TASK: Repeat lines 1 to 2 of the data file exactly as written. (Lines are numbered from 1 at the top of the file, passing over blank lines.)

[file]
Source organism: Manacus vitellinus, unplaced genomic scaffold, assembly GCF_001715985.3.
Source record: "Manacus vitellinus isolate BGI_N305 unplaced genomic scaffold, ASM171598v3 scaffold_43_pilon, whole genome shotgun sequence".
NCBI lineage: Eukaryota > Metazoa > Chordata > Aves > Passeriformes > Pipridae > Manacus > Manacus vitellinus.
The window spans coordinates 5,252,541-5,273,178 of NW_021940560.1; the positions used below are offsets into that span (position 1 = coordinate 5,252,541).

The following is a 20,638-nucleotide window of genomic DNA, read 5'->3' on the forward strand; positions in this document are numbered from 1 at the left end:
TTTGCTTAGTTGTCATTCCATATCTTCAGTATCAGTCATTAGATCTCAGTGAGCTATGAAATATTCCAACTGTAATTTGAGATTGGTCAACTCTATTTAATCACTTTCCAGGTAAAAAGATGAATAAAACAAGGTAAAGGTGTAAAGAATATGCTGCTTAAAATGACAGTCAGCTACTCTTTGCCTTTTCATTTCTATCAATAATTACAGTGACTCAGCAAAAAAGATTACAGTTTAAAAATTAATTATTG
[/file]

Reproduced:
Source organism: Manacus vitellinus, unplaced genomic scaffold, assembly GCF_001715985.3.
Source record: "Manacus vitellinus isolate BGI_N305 unplaced genomic scaffold, ASM171598v3 scaffold_43_pilon, whole genome shotgun sequence".